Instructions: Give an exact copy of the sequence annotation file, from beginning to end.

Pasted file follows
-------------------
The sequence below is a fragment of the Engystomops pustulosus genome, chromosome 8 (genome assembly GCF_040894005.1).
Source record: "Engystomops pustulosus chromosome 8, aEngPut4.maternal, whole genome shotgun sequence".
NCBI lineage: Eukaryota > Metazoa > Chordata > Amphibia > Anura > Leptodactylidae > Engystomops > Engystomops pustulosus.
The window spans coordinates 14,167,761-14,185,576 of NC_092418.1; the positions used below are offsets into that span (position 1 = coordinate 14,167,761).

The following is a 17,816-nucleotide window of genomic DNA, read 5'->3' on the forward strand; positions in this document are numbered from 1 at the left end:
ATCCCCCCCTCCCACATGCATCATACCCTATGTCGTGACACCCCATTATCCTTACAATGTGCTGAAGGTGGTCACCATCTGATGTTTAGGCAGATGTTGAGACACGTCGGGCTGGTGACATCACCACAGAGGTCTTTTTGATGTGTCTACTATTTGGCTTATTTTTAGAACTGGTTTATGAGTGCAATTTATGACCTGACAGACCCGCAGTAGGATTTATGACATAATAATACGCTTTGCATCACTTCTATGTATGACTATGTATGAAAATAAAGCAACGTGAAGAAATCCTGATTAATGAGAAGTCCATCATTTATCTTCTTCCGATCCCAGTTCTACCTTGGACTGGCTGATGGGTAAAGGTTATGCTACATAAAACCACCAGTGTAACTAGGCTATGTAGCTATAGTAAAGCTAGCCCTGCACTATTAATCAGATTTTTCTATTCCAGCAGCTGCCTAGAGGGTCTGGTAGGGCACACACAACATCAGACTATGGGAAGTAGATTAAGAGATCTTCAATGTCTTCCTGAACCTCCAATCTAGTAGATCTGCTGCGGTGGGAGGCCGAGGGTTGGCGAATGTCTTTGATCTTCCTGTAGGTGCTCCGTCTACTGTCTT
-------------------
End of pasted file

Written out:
The sequence below is a fragment of the Engystomops pustulosus genome, chromosome 8 (genome assembly GCF_040894005.1).
Source record: "Engystomops pustulosus chromosome 8, aEngPut4.maternal, whole genome shotgun sequence".
NCBI lineage: Eukaryota > Metazoa > Chordata > Amphibia > Anura > Leptodactylidae > Engystomops > Engystomops pustulosus.
The window spans coordinates 14,167,761-14,185,576 of NC_092418.1; the positions used below are offsets into that span (position 1 = coordinate 14,167,761).

The following is a 17,816-nucleotide window of genomic DNA, read 5'->3' on the forward strand; positions in this document are numbered from 1 at the left end:
ATCCCCCCCTCCCACATGCATCATACCCTATGTCGTGACACCCCATTATCCTTACAATGTGCTGAAGGTGGTCACCATCTGATGTTTAGGCAGATGTTGAGACACGTCGGGCTGGTGACATCACCACAGAGGTCTTTTTGATGTGTCTACTATTTGGCTTATTTTTAGAACTGGTTTATGAGTGCAATTTATGACCTGACAGACCCGCAGTAGGATTTATGACATAATAATACGCTTTGCATCACTTCTATGTATGACTATGTATGAAAATAAAGCAACGTGAAGAAATCCTGATTAATGAGAAGTCCATCATTTATCTTCTTCCGATCCCAGTTCTACCTTGGACTGGCTGATGGGTAAAGGTTATGCTACATAAAACCACCAGTGTAACTAGGCTATGTAGCTATAGTAAAGCTAGCCCTGCACTATTAATCAGATTTTTCTATTCCAGCAGCTGCCTAGAGGGTCTGGTAGGGCACACACAACATCAGACTATGGGAAGTAGATTAAGAGATCTTCAATGTCTTCCTGAACCTCCAATCTAGTAGATCTGCTGCGGTGGGAGGCCGAGGGTTGGCGAATGTCTTTGATCTTCCTGTAGGTGCTCCGTCTACTGTCTT